Can dogs sense the supernatural?

Can dogs sense the supernatural?
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Whether folklore or fact, many of us would like to believe that our dogs can detect unexplained or invisible presences, guided by a canine sixth sense. It's exciting, and comforting, to think a favorite dog is sensitive to a departed relative or friend.

But hard evidence of dogs' extrasensory perception is elusive and anecdotal. The 2009 book "Tails of the Afterlife," by Peggy Schmidt, chronicles multiple instances of unexplainable actions by dogs who apparently interact with something, or someone, unseen. For instance, she writes about a woman named Del Johnsen who left seven dogs and six cats when she passed away. Numerous witnesses believe she still visits her pets daily, and report seeing the animals suddenly gather in one spot, cats arching their backs and purring, dogs flopping over for a belly rub, wriggling in enjoyment, all of them sitting at attention and staring into the air before resuming their own activities. And Schmidt says her own Jack Russell terrier Pixie has repeatedly reacted to ghosts present in local buildings rumored to be haunted.

But your pet's so-called sixth sense may simply be the result of his keen hearing, exceptional nose, and a dog's eye view on the world that allows him to sense small movements that escape our attention. A dog's senses are keener, and different, than ours: His eyes detect more delicate movements; his sense of smell is 1,000 to 10,000 times more sensitive than a human's. He can hear much higher frequencies, and at four times the distance of a human with normal hearing.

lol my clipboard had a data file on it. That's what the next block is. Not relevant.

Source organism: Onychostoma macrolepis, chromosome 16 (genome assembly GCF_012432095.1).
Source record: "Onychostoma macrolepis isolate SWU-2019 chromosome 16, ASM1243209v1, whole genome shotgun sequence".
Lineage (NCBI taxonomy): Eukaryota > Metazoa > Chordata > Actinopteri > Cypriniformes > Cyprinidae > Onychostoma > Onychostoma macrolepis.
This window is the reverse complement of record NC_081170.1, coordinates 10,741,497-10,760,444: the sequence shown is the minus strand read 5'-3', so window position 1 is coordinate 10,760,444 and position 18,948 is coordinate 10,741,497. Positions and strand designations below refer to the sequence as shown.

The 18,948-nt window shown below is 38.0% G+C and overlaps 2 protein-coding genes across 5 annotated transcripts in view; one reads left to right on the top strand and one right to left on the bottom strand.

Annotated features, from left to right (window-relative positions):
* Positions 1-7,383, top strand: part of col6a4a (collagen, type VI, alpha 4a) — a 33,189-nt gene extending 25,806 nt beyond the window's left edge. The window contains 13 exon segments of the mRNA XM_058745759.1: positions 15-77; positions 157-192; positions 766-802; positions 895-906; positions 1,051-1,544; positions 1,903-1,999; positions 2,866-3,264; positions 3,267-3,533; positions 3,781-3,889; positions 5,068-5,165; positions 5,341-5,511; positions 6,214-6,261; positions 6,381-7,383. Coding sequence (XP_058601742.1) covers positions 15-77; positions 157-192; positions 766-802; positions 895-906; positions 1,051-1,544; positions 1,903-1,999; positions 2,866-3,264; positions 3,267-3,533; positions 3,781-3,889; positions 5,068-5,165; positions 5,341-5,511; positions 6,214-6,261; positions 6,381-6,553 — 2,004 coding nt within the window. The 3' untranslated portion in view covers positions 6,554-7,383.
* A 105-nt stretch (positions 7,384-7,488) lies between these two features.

Wild and domestic animals, including dogs, seemed to sense the impending Indian Ocean tsunami in 2004, displaying their distress with behavior changes and vocal warnings, and either ran for cover or refused to go outside. Some experts believe they could sense vibrational changes on land from impending the earthquakes before humans could.

Dogs' heightened sense of smell is credited with their ability to detect some cancers in humans. Service dogs who aid seizure-prone people are alert to subtle shifts in body smells and dilated pupils, signs that enable the dogs to warn their owners of a looming attack.

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